In the modern era many parts of South Asia and outside Asia also celebrates the Holi Festivals. Holi is much popular and enthusiastic festival specially for children, teen angers, they celebrates holi took colors each others. First day of Holi start on the night before Holi with a Holika bonfire where people gather, sing, dance and party. Second day Holi celebrates in morning as Rangwali Holi – a free-for-all carnival of colours, where participants play, chase and colour each other with dry powder and coloured water, with some carrying water guns and coloured water-filled balloons for their water fight. Groups carry drums and other musical instruments, go from place to place, sing and dance. People visit family, friends and foes to throw colour powders on each other, laugh and gossip, then share Holi delicacies, food and drinks. Some drinks are intoxicating. In the evening, after sobering up, people dress up and visit friends and family.


Hiranyakashyap tried several ways to kill his son Prahlad but Lord Vishnu saved him every time. Finally, he asked his sister, Holika to enter a blazing fire with Prahlad in her lap. For, Hiranyakashyap knew that Holika had a boon, whereby, she could enter the fire unscathed.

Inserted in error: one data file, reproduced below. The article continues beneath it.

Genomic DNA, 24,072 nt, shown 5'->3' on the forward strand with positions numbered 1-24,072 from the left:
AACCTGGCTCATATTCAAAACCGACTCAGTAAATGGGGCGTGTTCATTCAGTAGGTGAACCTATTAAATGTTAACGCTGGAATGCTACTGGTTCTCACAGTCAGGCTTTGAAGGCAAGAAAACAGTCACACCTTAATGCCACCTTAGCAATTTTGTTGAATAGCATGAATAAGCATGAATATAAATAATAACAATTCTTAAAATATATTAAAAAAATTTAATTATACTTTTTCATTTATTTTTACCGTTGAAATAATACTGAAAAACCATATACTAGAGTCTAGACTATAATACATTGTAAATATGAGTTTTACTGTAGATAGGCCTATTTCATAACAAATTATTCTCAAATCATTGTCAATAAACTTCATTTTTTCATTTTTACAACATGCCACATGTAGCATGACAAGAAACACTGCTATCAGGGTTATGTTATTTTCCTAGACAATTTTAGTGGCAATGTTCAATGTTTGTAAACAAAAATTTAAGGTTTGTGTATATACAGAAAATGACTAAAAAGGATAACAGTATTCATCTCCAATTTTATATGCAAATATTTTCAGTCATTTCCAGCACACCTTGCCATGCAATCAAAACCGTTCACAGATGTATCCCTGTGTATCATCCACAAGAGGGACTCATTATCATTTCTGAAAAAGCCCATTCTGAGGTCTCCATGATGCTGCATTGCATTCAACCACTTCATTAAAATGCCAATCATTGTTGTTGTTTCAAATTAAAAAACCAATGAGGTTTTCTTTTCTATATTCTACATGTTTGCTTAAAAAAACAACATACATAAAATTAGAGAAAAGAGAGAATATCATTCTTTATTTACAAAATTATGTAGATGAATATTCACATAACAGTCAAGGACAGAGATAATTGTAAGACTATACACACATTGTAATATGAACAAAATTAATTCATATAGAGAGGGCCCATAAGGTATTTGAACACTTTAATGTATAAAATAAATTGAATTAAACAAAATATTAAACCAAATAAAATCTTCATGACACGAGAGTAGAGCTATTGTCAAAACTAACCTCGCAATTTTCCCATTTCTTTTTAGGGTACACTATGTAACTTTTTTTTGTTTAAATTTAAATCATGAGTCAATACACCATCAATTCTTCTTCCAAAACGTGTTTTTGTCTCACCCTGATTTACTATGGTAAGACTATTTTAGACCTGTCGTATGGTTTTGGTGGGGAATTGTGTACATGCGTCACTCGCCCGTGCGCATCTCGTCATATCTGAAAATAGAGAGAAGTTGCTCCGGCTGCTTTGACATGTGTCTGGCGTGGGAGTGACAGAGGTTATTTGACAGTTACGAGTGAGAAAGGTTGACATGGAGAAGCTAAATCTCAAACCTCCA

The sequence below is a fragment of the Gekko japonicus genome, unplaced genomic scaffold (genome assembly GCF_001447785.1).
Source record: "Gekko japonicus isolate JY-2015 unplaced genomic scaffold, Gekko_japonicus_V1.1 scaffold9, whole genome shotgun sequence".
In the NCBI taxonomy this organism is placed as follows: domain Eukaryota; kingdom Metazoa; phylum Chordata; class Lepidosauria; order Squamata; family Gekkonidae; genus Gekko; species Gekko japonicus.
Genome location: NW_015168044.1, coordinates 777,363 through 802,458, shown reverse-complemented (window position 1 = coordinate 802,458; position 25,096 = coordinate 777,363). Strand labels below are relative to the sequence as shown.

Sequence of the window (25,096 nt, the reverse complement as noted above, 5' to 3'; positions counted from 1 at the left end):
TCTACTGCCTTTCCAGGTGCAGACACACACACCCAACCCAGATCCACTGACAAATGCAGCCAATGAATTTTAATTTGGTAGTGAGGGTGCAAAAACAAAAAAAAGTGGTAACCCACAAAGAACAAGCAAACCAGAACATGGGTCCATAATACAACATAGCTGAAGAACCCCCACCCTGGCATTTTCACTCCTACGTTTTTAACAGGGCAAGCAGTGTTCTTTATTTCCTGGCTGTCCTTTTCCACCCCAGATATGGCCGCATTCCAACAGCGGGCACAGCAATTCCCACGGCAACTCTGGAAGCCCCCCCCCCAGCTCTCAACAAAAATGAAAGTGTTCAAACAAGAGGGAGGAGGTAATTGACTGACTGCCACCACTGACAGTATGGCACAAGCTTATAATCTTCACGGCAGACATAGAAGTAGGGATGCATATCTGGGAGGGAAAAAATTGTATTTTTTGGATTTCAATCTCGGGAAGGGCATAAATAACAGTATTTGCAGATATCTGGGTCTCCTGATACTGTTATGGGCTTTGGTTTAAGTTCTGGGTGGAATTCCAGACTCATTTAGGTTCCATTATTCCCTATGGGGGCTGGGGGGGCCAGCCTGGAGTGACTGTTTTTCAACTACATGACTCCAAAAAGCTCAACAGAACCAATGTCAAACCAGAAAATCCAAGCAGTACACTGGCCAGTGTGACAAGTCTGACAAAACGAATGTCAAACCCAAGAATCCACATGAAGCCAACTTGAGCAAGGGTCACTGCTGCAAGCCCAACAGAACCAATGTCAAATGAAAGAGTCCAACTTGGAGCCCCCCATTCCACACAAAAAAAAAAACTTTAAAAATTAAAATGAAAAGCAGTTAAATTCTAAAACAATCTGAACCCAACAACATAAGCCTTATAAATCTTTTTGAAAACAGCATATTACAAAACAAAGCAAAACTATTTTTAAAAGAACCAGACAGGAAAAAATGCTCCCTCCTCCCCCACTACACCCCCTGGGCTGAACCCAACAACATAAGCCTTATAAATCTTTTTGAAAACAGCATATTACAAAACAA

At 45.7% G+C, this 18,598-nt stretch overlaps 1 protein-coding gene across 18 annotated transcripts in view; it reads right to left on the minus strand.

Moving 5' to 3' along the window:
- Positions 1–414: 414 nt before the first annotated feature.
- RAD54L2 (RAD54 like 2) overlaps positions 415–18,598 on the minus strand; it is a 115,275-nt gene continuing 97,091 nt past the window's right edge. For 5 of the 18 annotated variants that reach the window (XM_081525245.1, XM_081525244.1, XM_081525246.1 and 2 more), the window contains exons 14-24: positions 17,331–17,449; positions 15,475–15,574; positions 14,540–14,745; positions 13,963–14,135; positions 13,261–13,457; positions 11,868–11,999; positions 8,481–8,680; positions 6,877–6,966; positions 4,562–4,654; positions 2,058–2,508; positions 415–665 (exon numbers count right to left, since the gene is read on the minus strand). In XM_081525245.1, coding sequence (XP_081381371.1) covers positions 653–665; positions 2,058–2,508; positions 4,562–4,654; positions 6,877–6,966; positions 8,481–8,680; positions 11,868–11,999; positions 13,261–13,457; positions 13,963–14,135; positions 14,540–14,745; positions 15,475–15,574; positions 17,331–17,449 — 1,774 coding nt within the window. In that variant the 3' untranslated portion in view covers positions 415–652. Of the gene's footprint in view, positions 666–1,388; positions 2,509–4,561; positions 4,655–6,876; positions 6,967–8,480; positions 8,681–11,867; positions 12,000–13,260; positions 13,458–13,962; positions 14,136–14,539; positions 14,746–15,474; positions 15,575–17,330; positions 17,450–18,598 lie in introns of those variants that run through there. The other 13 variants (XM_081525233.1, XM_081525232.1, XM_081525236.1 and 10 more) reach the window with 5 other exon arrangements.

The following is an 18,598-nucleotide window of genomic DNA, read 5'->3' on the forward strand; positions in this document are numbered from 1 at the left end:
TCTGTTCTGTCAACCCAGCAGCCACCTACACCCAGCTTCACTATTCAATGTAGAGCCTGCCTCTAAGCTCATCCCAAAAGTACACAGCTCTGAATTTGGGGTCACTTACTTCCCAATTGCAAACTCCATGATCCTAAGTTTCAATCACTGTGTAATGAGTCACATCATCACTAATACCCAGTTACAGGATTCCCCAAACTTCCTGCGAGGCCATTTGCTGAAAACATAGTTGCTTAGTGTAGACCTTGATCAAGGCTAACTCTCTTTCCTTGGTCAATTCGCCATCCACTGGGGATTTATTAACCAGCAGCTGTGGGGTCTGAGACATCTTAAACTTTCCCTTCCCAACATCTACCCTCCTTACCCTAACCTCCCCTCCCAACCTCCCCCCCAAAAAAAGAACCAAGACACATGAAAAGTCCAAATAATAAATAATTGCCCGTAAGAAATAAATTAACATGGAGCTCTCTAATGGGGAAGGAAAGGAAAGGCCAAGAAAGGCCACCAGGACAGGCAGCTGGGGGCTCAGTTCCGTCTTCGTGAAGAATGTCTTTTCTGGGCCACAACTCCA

Treacherously, Holika coaxed young Prahlad to sit in her lap and she herself took her seat in a blazing fire. The legend has it that Holika had to pay the price of her sinister desire by her life. Holika was not aware that the boon worked only when she entered the fire alone.
Prahlad, who kept chanting the name of Lord Naarayana all this while, came out unharmed, as the lord blessed him for his extreme devotion.
Thus, Holi derives its name from Holika. And, is celebrated as a festival of victory of good over evil.

Holi is also celebrated as the triumph of a devotee. As the legend depicts that anybody, howsoever strong, cannot harm a true devotee. And, those who dare torture a true devotee of god shall be reduced to ashes.

Holika Dahan 2017 Muhurat, Date & Timing:

According to Hindu Calendar Holi 2016 will be celebrates on the Wednesday, 23rd March. Holika Dahan concurs with the full moon day in the month of Phalguna, a day which is called Phalguna Purnima. In this year Holika Dahan Subh Muhurat will be for 2 hours 23 Minutes, Which complete details are provided below.

Holika Dahan or Chhoti Holi 2017: